When I met Nathan in 2015, my life kind of changed. I traveled with him and made him travel with me. We traveled together, sometimes every weekend, sometimes once a month. Together, we learnt how to unlearn and learn about a place.
Before we go somewhere, we, the hypothetical human, carry our projections about this place. We learn about the place before we even go there. Then once we actually go there, we unlearn parts (sometimes everything) of what we learnt and we learn again — this time, different things. We learn, unlearn and relearn when we travel. I grasped this little information in 2015. Five years later, I travel the same way.
My relearning of a place happens when I walk through its streets, eat in its many hole-in-the-walls, and drink with its people. When I relearn, my heart, without me knowing, soaks up the tidbits of a place. And then, even before I know it, I become emotional about the smell of teh tarik in a Malaysian cafe, or the earthy smell of paddy in the Sri lankan countryside. I become emotional about the uncles retreating with the daily Telegraph on a roadside bench in Kolkata. They slowly sip their mud-coloured tea. I’m emotional about the blue waters of Meghalaya and the misty mountains of Mizoram. I’m emotional about women-run markets in India, where women talk and shout and chatter and laugh. They chop meat and sell clothes and carry baskets full of living chicken on their heads. I’m emotional about the dust that once caked my tangled hair as I slept during a bumpy bus ride through rural Uttar Pradesh. I relearn [about] places and savour them and love them. So wherever I go, they go with me, their smells, sounds, memories and laughter. They lay in a corner of my heart, treasured.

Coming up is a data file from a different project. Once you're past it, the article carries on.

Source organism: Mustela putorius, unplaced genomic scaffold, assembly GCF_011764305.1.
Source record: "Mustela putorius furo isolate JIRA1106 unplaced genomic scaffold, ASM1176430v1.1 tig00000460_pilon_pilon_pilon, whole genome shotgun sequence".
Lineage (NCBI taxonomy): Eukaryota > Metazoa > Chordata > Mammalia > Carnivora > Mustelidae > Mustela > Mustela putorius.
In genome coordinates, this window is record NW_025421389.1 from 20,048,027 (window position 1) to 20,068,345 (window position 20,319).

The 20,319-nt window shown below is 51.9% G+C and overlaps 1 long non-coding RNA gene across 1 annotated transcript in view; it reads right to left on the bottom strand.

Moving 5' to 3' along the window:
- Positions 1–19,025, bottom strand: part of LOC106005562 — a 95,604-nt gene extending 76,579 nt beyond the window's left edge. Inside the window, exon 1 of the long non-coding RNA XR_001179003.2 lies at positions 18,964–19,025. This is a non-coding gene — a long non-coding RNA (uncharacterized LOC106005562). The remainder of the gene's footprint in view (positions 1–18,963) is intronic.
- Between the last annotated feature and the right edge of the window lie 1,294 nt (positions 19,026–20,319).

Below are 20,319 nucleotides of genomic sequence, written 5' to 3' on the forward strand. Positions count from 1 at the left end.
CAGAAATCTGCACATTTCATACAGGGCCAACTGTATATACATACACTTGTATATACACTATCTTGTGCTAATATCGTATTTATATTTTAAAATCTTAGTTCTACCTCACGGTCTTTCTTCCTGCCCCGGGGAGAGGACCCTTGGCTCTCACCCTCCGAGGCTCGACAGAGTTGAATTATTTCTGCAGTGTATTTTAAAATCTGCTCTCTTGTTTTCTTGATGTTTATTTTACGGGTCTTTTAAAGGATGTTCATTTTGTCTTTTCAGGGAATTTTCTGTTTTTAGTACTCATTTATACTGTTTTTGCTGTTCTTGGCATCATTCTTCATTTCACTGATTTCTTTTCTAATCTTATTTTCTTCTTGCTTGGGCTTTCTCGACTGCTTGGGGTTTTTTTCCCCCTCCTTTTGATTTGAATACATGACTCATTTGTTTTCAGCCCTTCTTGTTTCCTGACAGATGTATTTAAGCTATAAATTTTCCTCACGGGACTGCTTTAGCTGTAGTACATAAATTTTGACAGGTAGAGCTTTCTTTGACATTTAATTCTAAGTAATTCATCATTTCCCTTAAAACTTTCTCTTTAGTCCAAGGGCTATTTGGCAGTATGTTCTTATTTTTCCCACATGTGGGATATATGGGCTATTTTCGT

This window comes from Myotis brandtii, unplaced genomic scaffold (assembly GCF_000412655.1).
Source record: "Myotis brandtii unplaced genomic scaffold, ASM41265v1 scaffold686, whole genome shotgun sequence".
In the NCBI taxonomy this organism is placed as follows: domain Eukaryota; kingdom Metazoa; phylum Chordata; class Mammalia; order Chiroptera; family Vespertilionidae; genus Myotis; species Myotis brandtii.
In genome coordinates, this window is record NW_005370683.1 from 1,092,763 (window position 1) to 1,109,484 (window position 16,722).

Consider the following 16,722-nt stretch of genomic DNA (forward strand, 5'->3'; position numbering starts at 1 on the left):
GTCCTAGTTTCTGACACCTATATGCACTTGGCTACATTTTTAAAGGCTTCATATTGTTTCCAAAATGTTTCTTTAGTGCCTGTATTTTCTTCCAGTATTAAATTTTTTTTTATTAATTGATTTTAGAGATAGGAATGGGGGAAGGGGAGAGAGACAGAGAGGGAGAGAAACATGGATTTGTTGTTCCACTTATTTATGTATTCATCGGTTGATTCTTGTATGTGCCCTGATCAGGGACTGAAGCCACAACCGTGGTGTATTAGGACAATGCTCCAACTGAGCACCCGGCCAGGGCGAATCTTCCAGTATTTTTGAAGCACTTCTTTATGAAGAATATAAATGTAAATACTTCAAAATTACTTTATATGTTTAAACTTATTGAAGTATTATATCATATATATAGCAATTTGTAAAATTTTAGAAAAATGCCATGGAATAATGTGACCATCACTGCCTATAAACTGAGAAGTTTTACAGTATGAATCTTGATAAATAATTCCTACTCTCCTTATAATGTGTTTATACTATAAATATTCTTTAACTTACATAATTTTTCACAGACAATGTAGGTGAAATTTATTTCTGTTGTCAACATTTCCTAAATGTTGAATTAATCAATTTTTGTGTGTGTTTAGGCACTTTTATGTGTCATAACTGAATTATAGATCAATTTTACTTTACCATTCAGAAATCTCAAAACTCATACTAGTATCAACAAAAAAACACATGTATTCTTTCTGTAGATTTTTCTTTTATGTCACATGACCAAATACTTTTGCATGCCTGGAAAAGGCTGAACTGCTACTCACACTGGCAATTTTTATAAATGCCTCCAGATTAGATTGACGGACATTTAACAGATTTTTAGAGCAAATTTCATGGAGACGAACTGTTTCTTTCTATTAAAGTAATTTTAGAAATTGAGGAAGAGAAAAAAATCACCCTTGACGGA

In 2016, I started my undergraduate degree. I studied humanities. I read Shakespeare and Arundhati Roy and Ondaatje. I studied Durkheim and Foucault. I studied about Facebook and radio and newspapers, but also about hooting and burning fires to communicate. With my studies, I couldn’t travel much. I couldn’t stay for so long in an ocean away. I couldn’t skip more than a few classes. I had assignments and presentations and exams. I had books to read and homework to complete.
During those days, I planned my travels the best way I could so I could learn, unlearn and relearn about a place. When I was in class, my heart always carried a sense of longing and nostalgia for the things I’ve not seen or smelled or touched. They belonged to places, both I had been to and I hadn’t. I longed for it, the sense of relearning of a place, the kind of learning that happens beyond a textbook, a novel, a movie or a tv show.
I graduated in 2019. I went to Northeast India for the second time in my life. I returned after five weeks. I went there again, because there’s always so much relearning to do. We could spend our whole lives at one place, learning it, and we wouldn’t be able to finish. And by this time, Northeast India had stolen a large part of my heart. I didn’t even know how it happened.
But I missed Nathan, so I hopped on a plane to Colombo on February 25. While the dramatic landscapes of Northeast India begged me to return [or rather my heart begged myself to go back], I applied for a Pakisatni visa. My friend Saanu wanted me to shower me with food at her home in Karachi. Ali, my friend in Islamabad, told we could hike the mountains in Hunza together. My visa came in a few days. So did the Coronavirus?
It’s November now. Before the early wave/s of Covid shuttered Sri Lanka [and the globe], I went home to see my parents in Kurunegala, 120km from Colombo, in March. It was hard being home. The four walls of our house felt like a large prison cell. I couldn’t move beyond it. I cried while I sipped on powder-milk tea. I bingewatched Four More Shots without sleeping for 36 hours. I started doodling and drawing with old, withered colours left at home. I was not ready for not moving. Some of the watercolour tubes were so dry that they had no life in them. I poured water into them and stared at them until they gave me colour. Sometimes they did. Sometimes they didn’t.
It was hard. I wanted to run. I wanted to be constantly moving, seeing, smelling, and touching things. So I smelled the rice growing in the fields near our house. I saw the colors of the evening sky. I listened to the Buddhist chants in the evening. Our neighbours played them loud every day. For them, those religious chants brought a sense of security in uncertain times.